Georgia has three lawmakers on the Ag Committee. Rep. Austin Scott, R-Tifton, also chairs the committee’s Commodity Exchanges, Energy and Credit Subcommittee, with Rep. David Scott, D-Atlanta, serving as ranking minority member on that subcommittee. Rep. Rick Allen, R-Augusta, also is a member of the Ag Committee.
Meanwhile, Rep. Sanford Bishop, D-Albany, is the ranking member of a House panel that’ also important to agriculture, the House Appropriations Subcommittee on Agriculture, Rural Development, Food and Drug Administration, and Related Agencies.
With David Perdue’s cousin, former Georgia Gov. Sonny Perdue tapped by President Donald Trump to serve as his secretary of agriculture and American Farm Bureau Federation President Zippy Duvall hailing from Georgia, peanuts growers are positioned well, Redding said.
Secretary-select Perdue and Duvall will be “a really good team for us,” Redding said. “We look forward to working with them over the next 18 months on this farm bill.”
He said town hall listening sessions on the farm bill should get under way by the second quarter of this year.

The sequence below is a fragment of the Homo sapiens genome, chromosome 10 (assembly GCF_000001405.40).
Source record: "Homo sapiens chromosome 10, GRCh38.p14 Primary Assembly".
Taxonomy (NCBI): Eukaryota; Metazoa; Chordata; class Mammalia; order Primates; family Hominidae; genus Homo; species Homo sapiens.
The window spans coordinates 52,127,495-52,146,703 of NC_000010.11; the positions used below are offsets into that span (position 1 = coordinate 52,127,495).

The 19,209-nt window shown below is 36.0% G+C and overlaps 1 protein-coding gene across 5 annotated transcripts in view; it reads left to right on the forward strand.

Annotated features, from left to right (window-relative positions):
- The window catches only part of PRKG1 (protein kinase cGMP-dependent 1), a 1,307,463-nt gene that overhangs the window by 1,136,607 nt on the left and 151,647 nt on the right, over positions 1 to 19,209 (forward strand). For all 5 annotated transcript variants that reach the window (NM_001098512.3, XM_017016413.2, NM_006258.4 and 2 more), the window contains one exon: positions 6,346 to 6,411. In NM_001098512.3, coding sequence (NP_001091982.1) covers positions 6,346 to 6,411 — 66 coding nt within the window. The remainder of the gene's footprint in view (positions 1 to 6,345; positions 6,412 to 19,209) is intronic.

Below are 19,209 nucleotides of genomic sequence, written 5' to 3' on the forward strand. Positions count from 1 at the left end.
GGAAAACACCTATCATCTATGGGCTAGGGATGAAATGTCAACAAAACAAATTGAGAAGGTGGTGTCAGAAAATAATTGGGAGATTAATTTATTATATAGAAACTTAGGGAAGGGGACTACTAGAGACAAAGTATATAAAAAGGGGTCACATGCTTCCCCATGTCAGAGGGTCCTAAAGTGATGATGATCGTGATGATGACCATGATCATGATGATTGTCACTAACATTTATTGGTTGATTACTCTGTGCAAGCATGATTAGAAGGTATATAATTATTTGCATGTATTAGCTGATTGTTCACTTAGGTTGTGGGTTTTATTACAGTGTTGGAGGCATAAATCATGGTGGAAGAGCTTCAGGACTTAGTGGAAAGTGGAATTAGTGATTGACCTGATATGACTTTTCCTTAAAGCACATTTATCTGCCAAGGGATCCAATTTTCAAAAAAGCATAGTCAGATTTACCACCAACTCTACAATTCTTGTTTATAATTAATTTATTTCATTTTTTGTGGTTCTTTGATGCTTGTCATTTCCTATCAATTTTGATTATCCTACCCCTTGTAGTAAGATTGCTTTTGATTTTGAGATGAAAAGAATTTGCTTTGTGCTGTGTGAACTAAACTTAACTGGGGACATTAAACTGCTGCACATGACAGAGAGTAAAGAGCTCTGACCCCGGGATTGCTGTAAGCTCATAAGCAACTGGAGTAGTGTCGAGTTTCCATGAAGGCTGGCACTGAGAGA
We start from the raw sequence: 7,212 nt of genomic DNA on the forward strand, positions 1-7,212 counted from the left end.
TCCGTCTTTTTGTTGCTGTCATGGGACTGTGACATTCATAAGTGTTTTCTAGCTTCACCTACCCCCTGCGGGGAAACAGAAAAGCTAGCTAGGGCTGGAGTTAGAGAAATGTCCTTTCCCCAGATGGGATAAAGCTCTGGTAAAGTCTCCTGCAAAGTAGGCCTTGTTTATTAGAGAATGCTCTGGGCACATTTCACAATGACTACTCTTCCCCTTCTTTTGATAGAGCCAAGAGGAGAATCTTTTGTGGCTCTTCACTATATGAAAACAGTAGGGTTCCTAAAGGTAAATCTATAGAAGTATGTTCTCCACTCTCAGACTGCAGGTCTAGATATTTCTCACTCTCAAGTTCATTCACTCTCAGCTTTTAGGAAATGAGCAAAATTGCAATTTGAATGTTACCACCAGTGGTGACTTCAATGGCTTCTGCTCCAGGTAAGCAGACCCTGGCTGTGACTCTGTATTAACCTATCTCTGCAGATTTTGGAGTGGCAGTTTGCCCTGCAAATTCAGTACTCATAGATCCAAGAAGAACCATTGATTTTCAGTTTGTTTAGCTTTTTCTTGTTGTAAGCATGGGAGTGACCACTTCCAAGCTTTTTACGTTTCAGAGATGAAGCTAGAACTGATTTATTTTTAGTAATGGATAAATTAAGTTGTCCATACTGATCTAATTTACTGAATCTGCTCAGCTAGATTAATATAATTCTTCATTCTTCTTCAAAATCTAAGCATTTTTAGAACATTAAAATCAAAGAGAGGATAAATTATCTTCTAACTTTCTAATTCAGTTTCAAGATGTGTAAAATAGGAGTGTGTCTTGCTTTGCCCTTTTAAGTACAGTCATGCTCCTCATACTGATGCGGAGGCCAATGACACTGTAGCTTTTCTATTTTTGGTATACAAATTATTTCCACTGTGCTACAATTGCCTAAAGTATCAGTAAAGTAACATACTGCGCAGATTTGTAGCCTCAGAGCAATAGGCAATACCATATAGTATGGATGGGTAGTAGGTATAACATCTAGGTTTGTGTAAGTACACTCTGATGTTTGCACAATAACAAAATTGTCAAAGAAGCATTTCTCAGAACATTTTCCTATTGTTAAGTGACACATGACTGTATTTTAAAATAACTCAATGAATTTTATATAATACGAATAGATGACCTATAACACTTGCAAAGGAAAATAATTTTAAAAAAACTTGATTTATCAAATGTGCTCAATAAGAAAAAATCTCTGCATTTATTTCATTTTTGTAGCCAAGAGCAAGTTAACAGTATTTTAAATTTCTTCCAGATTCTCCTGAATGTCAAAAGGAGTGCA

“There’s not much talk now about extension of the (2014) farm bill, but you can rest assured there will be more talk about that if the bill starts to struggle,” he said.
In an interview Thursday with The Albany Herald, Redding said the critical issue is helping farmers make enough income to stay in business.
Ag lenders will tell you, he said, “There are a lot of folks who haven’t been on the margin in the past who are now on the margin.”
“A lot of it is about prices and commodity prices have not been great in recent times,” he said. “We’re hopeful with various commodities we’ll see more in the marketplace. These farmers have to sell their commodities for a profit.”
Research programs conducted by the University of Georgia and other universities have greatly improved production, “but if the farm’s not profitable, these guys can’t just keep spending their equity,” Redding said. “We’ve got to get prices where they need to be. The farm safety net, crop insurance, is an important piece of the puzzle.”
With the Trump administration, he said, “Our folks are hopeful there’ll be a better understanding of agriculture and the impact on the farm.” Secretary-select Perdue can be instrumental in that understanding by the administration.